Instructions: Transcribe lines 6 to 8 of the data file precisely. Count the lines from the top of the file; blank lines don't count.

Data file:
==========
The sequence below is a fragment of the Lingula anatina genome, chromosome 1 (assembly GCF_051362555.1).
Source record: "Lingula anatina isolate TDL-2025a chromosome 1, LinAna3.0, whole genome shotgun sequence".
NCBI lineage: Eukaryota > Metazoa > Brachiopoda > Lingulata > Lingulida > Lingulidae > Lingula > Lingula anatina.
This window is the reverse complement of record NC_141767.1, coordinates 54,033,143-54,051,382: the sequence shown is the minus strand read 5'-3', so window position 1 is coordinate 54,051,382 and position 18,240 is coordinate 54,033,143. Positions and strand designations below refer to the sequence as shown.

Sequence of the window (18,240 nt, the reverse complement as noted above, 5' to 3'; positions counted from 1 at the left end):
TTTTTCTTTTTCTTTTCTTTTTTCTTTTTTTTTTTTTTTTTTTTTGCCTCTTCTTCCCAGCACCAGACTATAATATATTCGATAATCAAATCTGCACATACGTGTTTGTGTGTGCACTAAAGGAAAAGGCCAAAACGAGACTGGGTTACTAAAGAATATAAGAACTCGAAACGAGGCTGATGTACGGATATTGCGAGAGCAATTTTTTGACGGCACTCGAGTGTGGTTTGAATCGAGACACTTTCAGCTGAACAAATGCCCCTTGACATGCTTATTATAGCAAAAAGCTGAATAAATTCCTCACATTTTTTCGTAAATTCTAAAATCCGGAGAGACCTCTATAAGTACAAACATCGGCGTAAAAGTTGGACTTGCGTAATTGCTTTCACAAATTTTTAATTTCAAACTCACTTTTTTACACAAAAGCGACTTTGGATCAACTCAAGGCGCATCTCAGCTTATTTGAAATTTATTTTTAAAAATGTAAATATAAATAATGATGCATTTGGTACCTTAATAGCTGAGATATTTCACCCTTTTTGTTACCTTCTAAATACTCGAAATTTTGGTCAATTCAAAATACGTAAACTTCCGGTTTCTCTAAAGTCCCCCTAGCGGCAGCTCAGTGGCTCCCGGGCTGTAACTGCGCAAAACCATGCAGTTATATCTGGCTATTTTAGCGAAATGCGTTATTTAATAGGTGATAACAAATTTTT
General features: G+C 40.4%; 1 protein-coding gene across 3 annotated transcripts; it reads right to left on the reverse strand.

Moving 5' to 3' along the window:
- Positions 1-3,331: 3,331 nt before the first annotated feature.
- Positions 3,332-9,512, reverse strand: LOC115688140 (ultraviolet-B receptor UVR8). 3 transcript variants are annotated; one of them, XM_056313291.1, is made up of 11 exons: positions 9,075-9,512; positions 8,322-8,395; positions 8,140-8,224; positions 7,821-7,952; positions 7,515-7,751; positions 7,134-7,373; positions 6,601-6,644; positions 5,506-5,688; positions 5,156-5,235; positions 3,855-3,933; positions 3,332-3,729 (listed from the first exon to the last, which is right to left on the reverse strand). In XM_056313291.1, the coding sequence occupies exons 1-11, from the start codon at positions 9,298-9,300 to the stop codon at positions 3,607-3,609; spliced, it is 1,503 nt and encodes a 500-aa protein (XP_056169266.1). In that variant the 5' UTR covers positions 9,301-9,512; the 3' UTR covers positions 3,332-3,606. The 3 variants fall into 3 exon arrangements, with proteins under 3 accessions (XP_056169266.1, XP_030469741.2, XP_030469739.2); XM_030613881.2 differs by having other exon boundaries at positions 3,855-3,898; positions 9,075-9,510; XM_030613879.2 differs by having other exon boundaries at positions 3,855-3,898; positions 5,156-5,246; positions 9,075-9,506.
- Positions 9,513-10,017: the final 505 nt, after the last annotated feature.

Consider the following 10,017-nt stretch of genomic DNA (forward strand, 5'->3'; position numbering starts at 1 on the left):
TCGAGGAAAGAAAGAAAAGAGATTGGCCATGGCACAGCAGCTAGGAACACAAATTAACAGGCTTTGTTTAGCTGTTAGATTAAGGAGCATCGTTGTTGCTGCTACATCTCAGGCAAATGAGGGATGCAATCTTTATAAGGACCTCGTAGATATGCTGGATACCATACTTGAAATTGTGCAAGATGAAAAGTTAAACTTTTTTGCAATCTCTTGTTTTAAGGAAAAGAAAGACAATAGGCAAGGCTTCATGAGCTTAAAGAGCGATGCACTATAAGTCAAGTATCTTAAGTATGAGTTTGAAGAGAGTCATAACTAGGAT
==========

TTTTTCTTTTTCTTTTCTTTTTTCTTTTTTTTTTTTTTTTTTTTTGCCTCTTCTTCCCAGCACCAGACTATAATATATTCGATAATCAAATCTGCACATACGTGTTTGTGTGTGCACTAAAGGAAAAGGCCAAAACGAGACTGGGTTACTAAAGAATATAAGAACTCGAAACGAGGCTGATGTACGGATATTGCGAGAGCAATTTTTTGACGGCACTCGAGTGTGGTTTGAATCGAGACACTTTCAGCTGAACAAATGCCCCTTGACATGCTTATTATAGCAAAAAGCTGAATAAATTCCTCACATTTTTTCGTAAATTCTAAAATCCGGAGAGACCTCTATAAGTACAAACATCGGCGTAAAAGTTGGACTTGCGTAATTGCTTTCACAAATTTTTAATTTCAAACTCACTTTTTTACACAAAAGCGACTTTGGATCAACTCAAGGCGCATCTCAGCTTATTTGAAATTTATTTTTAAAAATGTAAATATAAATAATGATGCATTTGGTACCTTAATAGCTGAGATATTTCACCCTTTTTGTTACCTTCTAAATACTCGAAATTTTGGTCAATTCAAAATACGTAAACTTCCGGTTTCTCTAAAGTCCCCCTAGCGGCAGCTCAGTGGCTCCCGGGCTGTAACTGCGCAAAACCATGCAGTTATATCTGGCTATTTTAGCGAAATGCGTTATTTAATAGGTGATAACAAATTTTT
General features: G+C 40.4%; 1 protein-coding gene across 3 annotated transcripts; it reads right to left on the reverse strand.

Moving 5' to 3' along the window: